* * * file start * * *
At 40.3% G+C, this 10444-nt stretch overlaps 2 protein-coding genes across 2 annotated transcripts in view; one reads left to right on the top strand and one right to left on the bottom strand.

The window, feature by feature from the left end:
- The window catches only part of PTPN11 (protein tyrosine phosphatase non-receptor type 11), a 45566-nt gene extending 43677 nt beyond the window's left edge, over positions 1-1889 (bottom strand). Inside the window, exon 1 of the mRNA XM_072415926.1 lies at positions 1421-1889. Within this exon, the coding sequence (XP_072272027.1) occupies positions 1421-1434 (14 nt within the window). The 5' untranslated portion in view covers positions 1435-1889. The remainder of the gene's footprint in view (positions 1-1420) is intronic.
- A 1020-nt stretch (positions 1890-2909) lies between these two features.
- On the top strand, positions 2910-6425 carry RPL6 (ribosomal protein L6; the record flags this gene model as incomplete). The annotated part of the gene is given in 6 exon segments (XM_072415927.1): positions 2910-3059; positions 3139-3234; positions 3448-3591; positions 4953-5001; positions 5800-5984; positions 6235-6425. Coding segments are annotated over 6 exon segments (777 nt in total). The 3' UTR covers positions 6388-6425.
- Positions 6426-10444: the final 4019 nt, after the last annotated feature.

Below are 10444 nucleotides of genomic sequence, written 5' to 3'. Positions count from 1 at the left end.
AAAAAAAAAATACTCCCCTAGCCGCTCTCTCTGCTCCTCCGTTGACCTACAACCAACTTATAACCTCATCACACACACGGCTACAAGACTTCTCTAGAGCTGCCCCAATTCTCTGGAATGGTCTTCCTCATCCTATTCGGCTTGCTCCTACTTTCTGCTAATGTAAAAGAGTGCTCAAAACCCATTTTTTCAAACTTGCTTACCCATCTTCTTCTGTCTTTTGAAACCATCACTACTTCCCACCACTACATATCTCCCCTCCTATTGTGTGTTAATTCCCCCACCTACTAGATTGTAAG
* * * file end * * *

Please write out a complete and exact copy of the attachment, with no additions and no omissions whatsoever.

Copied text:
At 40.3% G+C, this 10444-nt stretch overlaps 2 protein-coding genes across 2 annotated transcripts in view; one reads left to right on the top strand and one right to left on the bottom strand.

The window, feature by feature from the left end:
- The window catches only part of PTPN11 (protein tyrosine phosphatase non-receptor type 11), a 45566-nt gene extending 43677 nt beyond the window's left edge, over positions 1-1889 (bottom strand). Inside the window, exon 1 of the mRNA XM_072415926.1 lies at positions 1421-1889. Within this exon, the coding sequence (XP_072272027.1) occupies positions 1421-1434 (14 nt within the window). The 5' untranslated portion in view covers positions 1435-1889. The remainder of the gene's footprint in view (positions 1-1420) is intronic.
- A 1020-nt stretch (positions 1890-2909) lies between these two features.
- On the top strand, positions 2910-6425 carry RPL6 (ribosomal protein L6; the record flags this gene model as incomplete). The annotated part of the gene is given in 6 exon segments (XM_072415927.1): positions 2910-3059; positions 3139-3234; positions 3448-3591; positions 4953-5001; positions 5800-5984; positions 6235-6425. Coding segments are annotated over 6 exon segments (777 nt in total). The 3' UTR covers positions 6388-6425.
- Positions 6426-10444: the final 4019 nt, after the last annotated feature.

Below are 10444 nucleotides of genomic sequence, written 5' to 3'. Positions count from 1 at the left end.
AAAAAAAAAATACTCCCCTAGCCGCTCTCTCTGCTCCTCCGTTGACCTACAACCAACTTATAACCTCATCACACACACGGCTACAAGACTTCTCTAGAGCTGCCCCAATTCTCTGGAATGGTCTTCCTCATCCTATTCGGCTTGCTCCTACTTTCTGCTAATGTAAAAGAGTGCTCAAAACCCATTTTTTCAAACTTGCTTACCCATCTTCTTCTGTCTTTTGAAACCATCACTACTTCCCACCACTACATATCTCCCCTCCTATTGTGTGTTAATTCCCCCACCTACTAGATTGTAAG